Elevated railways are a good means of rapid transit and have many of the advantages of monorails, but cost more, are bulkier, and are noisier.
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Elevated Railways are a form of grade separated transportation so have many of the advantages of monorail — it is faster, safer, and causes less disruption to surface traffic.
Several cities use elevated railways, including Chicago (The El), Manila, Philippines (LRT), and Vancouver, B.C. (The Sky Train).
However, elevated railways have some of the same disadvantages as other railways, such as noise. Additionally, elevated light rail, usually with two parallel railroad tracks, requires a wide, bulky structure of steel and/or concrete to support the tracks and trains. The elevated structure of a monorail blocks less of the sky, casts a much smaller shadow, and because the two guideway beams are much lighter, the supporting structure can be much smaller.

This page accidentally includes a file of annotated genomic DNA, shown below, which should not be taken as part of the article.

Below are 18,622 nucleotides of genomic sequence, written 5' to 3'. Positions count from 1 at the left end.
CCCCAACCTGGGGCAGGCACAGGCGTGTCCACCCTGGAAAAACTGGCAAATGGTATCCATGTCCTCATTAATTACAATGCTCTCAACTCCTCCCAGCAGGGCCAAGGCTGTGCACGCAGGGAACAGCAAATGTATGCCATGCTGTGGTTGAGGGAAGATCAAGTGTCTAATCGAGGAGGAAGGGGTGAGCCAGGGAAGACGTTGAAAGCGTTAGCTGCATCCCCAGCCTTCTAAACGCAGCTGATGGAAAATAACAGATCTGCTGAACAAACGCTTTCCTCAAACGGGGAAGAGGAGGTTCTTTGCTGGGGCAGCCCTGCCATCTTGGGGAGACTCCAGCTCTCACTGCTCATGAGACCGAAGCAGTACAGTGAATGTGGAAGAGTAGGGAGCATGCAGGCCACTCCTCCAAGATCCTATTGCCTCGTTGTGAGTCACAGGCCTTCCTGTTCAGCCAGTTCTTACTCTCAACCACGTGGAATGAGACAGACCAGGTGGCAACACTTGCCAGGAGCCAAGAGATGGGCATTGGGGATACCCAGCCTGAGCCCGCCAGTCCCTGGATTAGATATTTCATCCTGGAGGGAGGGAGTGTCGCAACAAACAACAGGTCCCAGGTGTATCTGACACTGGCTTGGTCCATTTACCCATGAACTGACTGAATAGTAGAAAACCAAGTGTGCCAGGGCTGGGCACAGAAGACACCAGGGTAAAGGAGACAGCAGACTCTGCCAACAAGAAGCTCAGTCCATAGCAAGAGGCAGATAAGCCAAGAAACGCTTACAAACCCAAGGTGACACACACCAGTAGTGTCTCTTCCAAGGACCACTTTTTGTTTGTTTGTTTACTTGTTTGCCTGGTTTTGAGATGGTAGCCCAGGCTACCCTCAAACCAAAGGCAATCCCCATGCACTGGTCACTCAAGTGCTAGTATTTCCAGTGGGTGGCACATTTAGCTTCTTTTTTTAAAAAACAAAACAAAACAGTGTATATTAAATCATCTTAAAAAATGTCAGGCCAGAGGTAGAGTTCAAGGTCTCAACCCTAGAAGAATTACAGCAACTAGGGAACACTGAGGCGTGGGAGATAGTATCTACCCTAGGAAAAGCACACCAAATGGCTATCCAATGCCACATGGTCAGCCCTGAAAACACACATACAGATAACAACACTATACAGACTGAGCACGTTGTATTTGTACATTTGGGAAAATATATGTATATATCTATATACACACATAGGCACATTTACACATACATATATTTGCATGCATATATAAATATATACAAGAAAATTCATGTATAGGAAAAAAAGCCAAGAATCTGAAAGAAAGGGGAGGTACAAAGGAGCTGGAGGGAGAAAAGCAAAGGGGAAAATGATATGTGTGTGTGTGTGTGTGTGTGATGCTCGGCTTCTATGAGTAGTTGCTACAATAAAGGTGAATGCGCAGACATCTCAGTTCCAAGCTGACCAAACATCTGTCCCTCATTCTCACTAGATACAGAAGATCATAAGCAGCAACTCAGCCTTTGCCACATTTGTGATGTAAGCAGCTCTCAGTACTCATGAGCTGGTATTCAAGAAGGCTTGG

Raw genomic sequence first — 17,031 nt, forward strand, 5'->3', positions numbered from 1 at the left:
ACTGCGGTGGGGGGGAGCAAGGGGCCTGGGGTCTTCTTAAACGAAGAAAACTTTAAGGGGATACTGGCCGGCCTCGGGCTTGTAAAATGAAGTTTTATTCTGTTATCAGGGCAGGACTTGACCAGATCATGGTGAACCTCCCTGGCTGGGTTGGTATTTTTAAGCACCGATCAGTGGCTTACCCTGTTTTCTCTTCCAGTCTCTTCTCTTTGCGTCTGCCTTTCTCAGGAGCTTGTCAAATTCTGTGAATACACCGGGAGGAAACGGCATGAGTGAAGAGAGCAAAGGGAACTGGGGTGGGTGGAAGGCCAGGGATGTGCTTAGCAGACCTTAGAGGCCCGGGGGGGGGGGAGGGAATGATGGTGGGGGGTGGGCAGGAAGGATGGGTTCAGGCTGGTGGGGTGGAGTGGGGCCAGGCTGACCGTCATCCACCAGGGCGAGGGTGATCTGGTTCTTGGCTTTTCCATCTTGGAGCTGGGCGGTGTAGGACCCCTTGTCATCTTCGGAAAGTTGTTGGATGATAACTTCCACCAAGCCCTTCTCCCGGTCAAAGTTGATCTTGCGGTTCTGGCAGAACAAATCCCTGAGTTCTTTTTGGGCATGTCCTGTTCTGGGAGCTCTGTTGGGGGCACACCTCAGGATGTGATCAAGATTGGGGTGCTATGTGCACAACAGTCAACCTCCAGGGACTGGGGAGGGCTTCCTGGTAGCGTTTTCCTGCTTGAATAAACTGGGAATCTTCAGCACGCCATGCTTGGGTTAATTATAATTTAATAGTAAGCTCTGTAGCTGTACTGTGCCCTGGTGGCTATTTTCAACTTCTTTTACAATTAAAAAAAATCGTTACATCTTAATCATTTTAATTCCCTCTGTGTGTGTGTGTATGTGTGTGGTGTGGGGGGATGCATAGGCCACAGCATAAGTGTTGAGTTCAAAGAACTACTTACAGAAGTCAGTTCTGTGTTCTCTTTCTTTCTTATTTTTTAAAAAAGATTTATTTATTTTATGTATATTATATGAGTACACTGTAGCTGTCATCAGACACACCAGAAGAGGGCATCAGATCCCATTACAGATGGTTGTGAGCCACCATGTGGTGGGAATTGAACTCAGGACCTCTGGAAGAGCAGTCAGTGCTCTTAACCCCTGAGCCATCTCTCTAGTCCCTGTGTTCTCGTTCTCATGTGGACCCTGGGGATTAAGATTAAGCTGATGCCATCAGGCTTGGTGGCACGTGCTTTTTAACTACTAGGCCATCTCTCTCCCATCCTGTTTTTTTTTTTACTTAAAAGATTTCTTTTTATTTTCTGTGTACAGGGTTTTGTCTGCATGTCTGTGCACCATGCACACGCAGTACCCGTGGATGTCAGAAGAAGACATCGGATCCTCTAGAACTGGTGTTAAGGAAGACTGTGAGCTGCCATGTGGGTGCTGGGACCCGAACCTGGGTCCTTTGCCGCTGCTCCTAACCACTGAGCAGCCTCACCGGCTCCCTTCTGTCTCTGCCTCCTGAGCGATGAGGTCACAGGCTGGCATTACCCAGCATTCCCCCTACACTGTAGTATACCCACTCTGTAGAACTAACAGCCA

The heavier construction required to support a railway is also more expensive than that for a monorail.
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©2002 Robert M. Fleming Jr.
This page was last updated 9 September 2015.